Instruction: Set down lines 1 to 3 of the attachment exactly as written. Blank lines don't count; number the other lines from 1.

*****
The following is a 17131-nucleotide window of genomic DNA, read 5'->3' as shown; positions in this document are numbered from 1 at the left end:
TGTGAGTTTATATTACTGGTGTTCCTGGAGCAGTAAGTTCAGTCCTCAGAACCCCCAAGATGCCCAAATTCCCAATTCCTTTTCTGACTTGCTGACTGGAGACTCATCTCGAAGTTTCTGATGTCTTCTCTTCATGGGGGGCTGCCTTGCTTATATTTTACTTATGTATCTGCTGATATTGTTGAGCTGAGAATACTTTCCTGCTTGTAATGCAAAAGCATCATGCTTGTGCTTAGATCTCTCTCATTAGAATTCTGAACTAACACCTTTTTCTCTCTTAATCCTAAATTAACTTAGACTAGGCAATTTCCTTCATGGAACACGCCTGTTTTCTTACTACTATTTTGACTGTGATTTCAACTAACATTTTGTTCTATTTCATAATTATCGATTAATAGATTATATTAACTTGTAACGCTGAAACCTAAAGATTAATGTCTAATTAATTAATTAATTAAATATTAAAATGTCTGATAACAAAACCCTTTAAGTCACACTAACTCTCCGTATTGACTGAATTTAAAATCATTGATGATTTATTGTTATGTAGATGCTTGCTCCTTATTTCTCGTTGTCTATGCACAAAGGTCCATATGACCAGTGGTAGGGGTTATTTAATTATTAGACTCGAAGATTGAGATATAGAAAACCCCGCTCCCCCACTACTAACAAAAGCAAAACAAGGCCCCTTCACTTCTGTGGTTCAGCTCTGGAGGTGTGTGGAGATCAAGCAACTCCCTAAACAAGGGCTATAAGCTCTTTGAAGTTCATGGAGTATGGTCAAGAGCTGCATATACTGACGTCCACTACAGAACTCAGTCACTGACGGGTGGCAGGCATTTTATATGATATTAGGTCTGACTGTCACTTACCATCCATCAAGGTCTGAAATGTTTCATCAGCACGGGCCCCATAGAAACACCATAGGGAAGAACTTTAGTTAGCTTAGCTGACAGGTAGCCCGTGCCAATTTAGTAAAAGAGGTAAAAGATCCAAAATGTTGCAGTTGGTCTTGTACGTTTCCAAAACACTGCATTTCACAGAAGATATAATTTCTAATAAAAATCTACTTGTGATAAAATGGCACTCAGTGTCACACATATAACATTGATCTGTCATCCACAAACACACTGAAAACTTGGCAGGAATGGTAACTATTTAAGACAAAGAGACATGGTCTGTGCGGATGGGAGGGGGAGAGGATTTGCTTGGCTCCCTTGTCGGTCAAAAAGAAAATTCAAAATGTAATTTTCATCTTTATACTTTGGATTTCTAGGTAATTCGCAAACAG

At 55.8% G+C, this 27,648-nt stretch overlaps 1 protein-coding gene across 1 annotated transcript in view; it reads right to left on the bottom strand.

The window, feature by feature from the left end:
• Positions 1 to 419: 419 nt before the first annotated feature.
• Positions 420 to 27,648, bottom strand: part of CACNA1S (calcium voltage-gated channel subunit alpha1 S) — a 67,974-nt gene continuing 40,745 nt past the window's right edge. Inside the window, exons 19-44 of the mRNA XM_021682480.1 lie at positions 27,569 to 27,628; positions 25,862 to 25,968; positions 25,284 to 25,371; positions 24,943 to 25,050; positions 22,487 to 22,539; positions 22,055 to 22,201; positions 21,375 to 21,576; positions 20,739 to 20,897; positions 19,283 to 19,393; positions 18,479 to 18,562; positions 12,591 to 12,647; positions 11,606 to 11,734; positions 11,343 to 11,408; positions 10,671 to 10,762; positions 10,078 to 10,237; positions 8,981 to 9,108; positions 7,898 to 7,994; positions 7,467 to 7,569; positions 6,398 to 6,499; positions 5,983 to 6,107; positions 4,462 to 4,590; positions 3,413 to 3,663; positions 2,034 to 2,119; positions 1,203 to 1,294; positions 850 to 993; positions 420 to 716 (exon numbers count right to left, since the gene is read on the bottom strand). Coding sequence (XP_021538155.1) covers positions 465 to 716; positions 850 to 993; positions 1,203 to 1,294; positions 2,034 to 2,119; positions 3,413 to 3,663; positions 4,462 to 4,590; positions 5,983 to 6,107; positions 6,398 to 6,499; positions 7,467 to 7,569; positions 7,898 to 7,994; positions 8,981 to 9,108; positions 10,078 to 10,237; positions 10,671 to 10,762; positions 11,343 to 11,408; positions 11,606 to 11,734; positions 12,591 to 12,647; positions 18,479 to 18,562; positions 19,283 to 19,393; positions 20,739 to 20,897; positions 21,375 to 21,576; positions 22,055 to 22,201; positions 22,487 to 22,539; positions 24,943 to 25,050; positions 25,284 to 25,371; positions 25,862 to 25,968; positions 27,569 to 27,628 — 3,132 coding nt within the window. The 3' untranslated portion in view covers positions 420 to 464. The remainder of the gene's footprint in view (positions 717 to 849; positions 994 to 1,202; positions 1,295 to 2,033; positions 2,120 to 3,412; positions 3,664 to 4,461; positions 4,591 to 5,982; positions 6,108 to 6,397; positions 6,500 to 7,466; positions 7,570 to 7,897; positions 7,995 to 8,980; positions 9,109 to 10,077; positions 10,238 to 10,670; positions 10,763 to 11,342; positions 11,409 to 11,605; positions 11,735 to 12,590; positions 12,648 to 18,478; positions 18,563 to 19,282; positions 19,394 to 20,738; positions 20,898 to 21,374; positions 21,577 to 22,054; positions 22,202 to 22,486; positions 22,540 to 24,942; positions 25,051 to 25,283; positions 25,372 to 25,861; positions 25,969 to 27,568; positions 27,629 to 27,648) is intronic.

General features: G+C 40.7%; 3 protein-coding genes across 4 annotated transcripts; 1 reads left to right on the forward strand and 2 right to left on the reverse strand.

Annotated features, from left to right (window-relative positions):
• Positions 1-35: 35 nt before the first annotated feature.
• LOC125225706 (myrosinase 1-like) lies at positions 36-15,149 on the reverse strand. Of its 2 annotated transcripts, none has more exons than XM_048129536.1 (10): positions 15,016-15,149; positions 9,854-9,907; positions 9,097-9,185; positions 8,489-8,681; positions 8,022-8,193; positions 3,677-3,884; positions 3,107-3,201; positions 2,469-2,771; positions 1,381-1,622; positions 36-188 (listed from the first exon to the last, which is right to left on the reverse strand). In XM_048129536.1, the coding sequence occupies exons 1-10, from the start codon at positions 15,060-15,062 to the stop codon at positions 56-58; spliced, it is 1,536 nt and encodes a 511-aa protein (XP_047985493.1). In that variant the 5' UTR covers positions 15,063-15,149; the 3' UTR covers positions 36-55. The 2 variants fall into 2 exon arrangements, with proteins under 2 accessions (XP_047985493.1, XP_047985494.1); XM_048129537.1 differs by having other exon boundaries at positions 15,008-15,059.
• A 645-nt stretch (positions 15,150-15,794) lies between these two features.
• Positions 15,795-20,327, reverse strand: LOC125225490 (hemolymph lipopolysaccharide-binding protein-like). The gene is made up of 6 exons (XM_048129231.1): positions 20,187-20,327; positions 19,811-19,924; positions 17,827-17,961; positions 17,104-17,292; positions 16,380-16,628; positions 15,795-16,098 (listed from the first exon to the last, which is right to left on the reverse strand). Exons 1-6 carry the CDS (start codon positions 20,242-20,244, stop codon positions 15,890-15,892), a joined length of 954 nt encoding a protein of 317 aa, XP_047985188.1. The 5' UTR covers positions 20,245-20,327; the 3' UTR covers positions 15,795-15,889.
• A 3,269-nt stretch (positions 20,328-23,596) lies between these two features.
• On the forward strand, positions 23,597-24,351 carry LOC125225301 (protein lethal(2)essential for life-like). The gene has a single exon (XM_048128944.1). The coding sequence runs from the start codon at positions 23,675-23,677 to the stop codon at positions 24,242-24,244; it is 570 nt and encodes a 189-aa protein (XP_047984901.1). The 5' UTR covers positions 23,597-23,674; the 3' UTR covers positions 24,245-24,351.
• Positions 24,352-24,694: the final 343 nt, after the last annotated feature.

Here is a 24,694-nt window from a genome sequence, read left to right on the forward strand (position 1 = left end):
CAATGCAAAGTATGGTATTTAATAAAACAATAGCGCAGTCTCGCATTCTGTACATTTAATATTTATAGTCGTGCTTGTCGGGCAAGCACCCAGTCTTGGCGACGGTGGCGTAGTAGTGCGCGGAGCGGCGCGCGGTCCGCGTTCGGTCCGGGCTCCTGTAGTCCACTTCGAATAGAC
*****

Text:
The following is a 17131-nucleotide window of genomic DNA, read 5'->3' as shown; positions in this document are numbered from 1 at the left end:
TGTGAGTTTATATTACTGGTGTTCCTGGAGCAGTAAGTTCAGTCCTCAGAACCCCCAAGATGCCCAAATTCCCAATTCCTTTTCTGACTTGCTGACTGGAGACTCATCTCGAAGTTTCTGATGTCTTCTCTTCATGGGGGGCTGCCTTGCTTATATTTTACTTATGTATCTGCTGATATTGTTGAGCTGAGAATACTTTCCTGCTTGTAATGCAAAAGCATCATGCTTGTGCTTAGATCTCTCTCATTAGAATTCTGAACTAACACCTTTTTCTCTCTTAATCCTAAATTAACTTAGACTAGGCAATTTCCTTCATGGAACACGCCTGTTTTCTTACTACTATTTTGACTGTGATTTCAACTAACATTTTGTTCTATTTCATAATTATCGATTAATAGATTATATTAACTTGTAACGCTGAAACCTAAAGATTAATGTCTAATTAATTAATTAATTAAATATTAAAATGTCTGATAACAAAACCCTTTAAGTCACACTAACTCTCCGTATTGACTGAATTTAAAATCATTGATGATTTATTGTTATGTAGATGCTTGCTCCTTATTTCTCGTTGTCTATGCACAAAGGTCCATATGACCAGTGGTAGGGGTTATTTAATTATTAGACTCGAAGATTGAGATATAGAAAACCCCGCTCCCCCACTACTAACAAAAGCAAAACAAGGCCCCTTCACTTCTGTGGTTCAGCTCTGGAGGTGTGTGGAGATCAAGCAACTCCCTAAACAAGGGCTATAAGCTCTTTGAAGTTCATGGAGTATGGTCAAGAGCTGCATATACTGACGTCCACTACAGAACTCAGTCACTGACGGGTGGCAGGCATTTTATATGATATTAGGTCTGACTGTCACTTACCATCCATCAAGGTCTGAAATGTTTCATCAGCACGGGCCCCATAGAAACACCATAGGGAAGAACTTTAGTTAGCTTAGCTGACAGGTAGCCCGTGCCAATTTAGTAAAAGAGGTAAAAGATCCAAAATGTTGCAGTTGGTCTTGTACGTTTCCAAAACACTGCATTTCACAGAAGATATAATTTCTAATAAAAATCTACTTGTGATAAAATGGCACTCAGTGTCACACATATAACATTGATCTGTCATCCACAAACACACTGAAAACTTGGCAGGAATGGTAACTATTTAAGACAAAGAGACATGGTCTGTGCGGATGGGAGGGGGAGAGGATTTGCTTGGCTCCCTTGTCGGTCAAAAAGAAAATTCAAAATGTAATTTTCATCTTTATACTTTGGATTTCTAGGTAATTCGCAAACAG

At 55.8% G+C, this 27,648-nt stretch overlaps 1 protein-coding gene across 1 annotated transcript in view; it reads right to left on the bottom strand.